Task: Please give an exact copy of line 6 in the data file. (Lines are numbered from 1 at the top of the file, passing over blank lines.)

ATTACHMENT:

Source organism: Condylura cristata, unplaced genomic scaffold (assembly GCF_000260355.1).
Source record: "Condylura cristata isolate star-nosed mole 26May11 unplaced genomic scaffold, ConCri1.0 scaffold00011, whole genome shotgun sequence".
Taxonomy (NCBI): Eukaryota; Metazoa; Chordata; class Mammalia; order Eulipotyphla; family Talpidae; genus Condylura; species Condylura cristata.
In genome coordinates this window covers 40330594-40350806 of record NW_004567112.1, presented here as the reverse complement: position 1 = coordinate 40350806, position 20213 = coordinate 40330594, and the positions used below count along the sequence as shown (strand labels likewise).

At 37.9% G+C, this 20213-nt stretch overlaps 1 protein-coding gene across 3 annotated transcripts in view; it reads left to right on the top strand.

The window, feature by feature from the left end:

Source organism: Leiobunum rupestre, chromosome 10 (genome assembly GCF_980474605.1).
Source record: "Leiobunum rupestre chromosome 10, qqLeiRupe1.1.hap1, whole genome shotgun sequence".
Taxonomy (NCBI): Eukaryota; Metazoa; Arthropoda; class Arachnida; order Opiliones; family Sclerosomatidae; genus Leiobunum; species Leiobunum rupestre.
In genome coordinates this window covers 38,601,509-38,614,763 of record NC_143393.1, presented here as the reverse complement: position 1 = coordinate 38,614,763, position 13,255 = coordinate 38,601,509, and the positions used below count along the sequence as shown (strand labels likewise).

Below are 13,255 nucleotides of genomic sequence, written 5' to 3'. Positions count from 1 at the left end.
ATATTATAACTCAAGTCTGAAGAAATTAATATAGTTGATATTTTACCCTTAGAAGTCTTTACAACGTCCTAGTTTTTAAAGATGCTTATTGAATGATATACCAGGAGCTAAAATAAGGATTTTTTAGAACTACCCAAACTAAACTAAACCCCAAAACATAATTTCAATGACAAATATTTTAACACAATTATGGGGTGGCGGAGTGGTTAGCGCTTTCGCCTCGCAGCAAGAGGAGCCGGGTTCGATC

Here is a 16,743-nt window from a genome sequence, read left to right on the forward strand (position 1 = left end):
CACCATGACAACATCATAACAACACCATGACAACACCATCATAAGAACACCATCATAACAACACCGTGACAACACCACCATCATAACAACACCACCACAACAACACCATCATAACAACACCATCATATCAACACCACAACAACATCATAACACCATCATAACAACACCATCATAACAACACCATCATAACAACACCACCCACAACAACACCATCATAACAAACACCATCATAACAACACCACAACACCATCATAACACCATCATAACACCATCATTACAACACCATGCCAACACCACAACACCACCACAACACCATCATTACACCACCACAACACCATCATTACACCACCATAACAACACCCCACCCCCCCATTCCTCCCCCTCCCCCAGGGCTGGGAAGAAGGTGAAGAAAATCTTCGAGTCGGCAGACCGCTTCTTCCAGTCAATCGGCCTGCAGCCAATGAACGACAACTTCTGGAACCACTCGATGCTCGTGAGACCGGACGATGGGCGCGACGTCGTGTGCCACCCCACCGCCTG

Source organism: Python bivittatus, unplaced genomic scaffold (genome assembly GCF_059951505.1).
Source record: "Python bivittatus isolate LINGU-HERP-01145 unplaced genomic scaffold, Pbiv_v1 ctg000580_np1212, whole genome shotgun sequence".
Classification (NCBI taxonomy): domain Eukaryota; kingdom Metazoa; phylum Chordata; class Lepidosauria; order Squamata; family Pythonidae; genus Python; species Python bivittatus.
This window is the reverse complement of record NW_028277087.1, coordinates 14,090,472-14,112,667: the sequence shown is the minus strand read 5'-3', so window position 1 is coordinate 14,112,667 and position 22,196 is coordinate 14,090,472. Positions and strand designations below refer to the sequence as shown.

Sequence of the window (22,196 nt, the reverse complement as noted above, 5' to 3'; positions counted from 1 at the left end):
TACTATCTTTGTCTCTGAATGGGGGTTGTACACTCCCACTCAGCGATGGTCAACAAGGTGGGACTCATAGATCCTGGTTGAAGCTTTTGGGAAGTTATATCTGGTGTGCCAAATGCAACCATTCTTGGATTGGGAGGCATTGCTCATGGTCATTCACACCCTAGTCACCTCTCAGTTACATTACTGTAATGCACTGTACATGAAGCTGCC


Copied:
The window, feature by feature from the left end: